However, hotspots defined by both nPCR and AMA-1 using kernel method did not appear to be independent risk factors for future malaria infection after controlling for other factors in the multivariable analysis, OR 1.52; 95% CI 0.87-2.66 and OR 0.99; 95% CI 0.49-2.00, respectively.
Apart from residing in a malaria infection hotspot being an independent risk factor for malaria infection in the second year, other factors were also independently associated with increased risk of malaria infection in the second year in all multivariable hotspot models. These were age, gender, mother’s education, using LLIN, presence of breeding sites, longer distance to a health facility, and lower quality of houses (Table 3).
Individuals in the age group of five to 15 years had more than five times the odds of infection than those who were in younger age group (OR 5.04; 95% CI 3.82-6.64). There was borderline evidence that the risk of malaria infection was higher for males than females (OR 1.24; 95% CI 1.01-1.53).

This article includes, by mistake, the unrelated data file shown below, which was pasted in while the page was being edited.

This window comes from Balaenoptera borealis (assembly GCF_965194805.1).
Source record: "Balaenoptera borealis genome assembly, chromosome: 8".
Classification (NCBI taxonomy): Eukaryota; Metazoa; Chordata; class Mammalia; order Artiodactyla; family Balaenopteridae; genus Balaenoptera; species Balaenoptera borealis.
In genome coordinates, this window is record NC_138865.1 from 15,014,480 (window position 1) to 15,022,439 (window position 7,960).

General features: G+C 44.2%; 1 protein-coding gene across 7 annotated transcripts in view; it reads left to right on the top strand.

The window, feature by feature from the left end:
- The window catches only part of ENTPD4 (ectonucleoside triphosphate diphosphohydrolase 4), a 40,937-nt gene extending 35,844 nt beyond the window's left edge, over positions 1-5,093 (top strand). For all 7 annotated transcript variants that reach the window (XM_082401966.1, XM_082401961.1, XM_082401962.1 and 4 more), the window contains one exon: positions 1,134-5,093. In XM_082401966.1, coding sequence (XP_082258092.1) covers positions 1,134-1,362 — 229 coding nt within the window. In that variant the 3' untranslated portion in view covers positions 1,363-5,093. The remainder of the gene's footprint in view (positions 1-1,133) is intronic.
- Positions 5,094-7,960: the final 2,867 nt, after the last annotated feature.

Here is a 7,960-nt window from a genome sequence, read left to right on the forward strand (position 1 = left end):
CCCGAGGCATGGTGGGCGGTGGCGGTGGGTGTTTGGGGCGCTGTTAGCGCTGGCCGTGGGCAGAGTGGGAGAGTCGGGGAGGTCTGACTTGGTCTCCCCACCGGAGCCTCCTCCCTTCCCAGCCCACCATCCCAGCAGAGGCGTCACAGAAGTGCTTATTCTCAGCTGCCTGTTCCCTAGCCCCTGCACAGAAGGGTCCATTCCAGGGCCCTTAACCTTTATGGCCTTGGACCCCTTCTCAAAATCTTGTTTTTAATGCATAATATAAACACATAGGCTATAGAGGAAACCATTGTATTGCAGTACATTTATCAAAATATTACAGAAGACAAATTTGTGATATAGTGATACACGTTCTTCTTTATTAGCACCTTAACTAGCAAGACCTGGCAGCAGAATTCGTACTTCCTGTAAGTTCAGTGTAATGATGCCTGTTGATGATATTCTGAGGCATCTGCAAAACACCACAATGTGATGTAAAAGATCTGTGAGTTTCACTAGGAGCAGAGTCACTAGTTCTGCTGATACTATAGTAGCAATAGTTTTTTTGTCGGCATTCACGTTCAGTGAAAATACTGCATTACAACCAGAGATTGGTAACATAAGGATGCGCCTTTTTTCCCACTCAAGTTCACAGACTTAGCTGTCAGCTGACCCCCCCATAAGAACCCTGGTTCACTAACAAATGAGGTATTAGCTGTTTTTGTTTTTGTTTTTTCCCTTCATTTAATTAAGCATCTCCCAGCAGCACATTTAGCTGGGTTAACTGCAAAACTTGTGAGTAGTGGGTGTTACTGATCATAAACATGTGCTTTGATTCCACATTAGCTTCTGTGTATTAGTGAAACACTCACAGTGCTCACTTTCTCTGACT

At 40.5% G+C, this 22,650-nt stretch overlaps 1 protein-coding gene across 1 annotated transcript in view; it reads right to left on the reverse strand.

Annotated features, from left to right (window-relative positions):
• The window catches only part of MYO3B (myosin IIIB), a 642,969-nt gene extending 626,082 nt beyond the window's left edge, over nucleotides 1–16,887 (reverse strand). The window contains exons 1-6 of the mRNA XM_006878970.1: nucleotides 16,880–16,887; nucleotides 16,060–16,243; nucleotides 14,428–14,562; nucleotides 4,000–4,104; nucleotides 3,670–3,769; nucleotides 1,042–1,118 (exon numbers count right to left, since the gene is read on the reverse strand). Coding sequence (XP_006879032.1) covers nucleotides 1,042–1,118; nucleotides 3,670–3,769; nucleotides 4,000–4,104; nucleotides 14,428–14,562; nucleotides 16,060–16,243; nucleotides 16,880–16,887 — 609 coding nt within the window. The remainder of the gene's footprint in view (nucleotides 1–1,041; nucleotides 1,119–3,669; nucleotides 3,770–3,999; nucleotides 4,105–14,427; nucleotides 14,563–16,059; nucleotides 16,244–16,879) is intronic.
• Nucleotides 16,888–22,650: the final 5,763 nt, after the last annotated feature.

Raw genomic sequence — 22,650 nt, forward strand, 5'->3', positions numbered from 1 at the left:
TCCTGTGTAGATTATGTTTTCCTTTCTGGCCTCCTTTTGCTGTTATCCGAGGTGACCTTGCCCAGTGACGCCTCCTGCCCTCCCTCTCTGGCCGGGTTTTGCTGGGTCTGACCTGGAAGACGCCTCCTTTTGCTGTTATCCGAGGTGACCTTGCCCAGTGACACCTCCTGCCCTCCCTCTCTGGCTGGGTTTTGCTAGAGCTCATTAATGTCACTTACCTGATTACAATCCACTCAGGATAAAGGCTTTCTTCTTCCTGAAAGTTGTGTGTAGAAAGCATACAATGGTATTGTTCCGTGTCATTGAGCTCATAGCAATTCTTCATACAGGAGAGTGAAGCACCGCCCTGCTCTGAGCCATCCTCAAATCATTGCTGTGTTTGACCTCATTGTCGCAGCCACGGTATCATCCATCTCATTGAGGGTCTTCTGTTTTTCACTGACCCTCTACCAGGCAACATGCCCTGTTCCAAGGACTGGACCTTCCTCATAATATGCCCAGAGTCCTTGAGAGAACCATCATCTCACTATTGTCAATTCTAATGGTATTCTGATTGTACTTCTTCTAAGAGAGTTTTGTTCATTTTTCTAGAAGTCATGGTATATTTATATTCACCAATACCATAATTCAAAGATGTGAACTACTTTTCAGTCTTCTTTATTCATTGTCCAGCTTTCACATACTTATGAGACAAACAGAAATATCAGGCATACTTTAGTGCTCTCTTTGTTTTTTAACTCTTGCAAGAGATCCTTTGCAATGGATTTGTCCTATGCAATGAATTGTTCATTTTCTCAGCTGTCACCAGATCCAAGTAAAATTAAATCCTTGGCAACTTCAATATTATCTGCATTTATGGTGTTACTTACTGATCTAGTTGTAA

Individuals living within 100 meters of a mosquito breeding site had increased odds of malaria infection compared to those not living near a mosquito breeding site (OR 1.59; 95% CI 1.11-2.29). Individuals living in poor-quality households had increased odds of malaria infection compared to those who were living in good-quality households (OR 1.53; 95% CI 1.01-2.32). Distance to the health facility was strongly associated with risk of having malaria infection. Individuals residing in households based further from health facilities had increased odds of malaria infection (OR 1.34; 95% CI 1.03-1.76).
There was strong evidence that sleeping under LLIN was associated with decreased odds of infection (OR 0.40; 95% CI 0.25-0.63). Individuals whose mother had primary education or more had decreased odds of malaria infection compared to those individuals whose mother had not gone to school (OR 0.66; 95% CI 0.45-0.95).
Wealth, IRS, number of cattle, and number people sleeping in the house were not significantly associated with the risk of malaria infection in multivariate analyses.